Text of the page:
It seemed that three weeks previously, the old warrior had been on his way to the river to check his traps when he stumbled across a scene of carnage such as he hadn't witnessed since the last war with the Flathead nation. Flathead braves lay about the glen in every position, most of them shot, two
stabbed, one with his throat and face slashed beyond recognition. All were missing their scalps. Near the edge of the clearing, White Mane discovered a warrior who was still breathing, despite the fact that he had been stabbed and his hair also lifted. The brave lived just long enough to tell him what had happened.
The Indians had been part of a hunting party on the trail of a grizzly one of them had wounded. When they stopped to water their horses at the river, it was discovered that four of their number were missing. Since these four had been riding at the rear of the detachment, and Mountain That Walks was known to pick off stragglers, a great deal of excitement ensued when the absent braves did not respond to calling. Like the people of Staghorn, however, the Flatheads had been of the opinion that Bear had perished during the winter, and so they were quickly mollified when the head of the party dispatched two warriors to look for the miscreants. It seemed likely that the four had found something the others had missed and were off on their own trail in pursuit of the grizzly.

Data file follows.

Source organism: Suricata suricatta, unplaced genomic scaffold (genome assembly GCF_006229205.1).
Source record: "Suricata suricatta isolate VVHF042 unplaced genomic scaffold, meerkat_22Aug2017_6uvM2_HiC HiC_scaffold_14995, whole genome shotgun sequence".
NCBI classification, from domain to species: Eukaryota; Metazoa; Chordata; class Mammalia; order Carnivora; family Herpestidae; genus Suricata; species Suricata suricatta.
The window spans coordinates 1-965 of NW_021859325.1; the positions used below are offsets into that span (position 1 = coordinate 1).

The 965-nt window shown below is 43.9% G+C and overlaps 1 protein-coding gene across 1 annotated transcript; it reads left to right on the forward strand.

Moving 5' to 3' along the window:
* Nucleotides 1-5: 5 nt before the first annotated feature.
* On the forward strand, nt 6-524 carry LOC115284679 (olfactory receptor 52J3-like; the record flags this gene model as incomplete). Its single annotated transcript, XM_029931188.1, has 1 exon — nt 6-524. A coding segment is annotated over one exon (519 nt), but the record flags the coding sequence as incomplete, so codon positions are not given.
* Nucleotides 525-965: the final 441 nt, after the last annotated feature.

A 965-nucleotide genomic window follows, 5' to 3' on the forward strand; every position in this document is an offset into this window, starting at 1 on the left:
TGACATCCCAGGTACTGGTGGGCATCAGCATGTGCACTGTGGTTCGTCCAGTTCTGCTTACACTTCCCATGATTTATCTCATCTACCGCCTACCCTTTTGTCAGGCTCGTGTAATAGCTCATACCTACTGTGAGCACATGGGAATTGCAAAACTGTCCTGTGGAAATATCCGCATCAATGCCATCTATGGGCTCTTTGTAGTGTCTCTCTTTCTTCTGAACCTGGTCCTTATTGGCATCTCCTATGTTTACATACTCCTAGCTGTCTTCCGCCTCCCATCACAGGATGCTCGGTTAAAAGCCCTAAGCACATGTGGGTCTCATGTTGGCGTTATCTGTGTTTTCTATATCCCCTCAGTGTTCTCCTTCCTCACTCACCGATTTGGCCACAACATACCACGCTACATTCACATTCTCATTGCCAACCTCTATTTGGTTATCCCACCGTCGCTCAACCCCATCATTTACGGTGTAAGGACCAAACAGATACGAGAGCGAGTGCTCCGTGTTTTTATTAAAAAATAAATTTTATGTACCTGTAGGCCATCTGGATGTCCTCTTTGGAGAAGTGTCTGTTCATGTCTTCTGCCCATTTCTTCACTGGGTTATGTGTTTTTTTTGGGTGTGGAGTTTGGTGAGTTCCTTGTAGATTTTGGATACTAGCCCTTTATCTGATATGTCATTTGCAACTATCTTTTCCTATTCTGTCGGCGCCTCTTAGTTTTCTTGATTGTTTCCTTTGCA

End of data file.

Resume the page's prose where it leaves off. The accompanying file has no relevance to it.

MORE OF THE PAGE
When at the end of an hour the searchers had not returned, the party doubled back to find out what had gone wrong. They hadn't traveled over a mile when a sharp-eyed buck spotted something in a clearing several hundred paces to the north. The party rode in that directionâand came to an abrupt halt when they saw what that something was.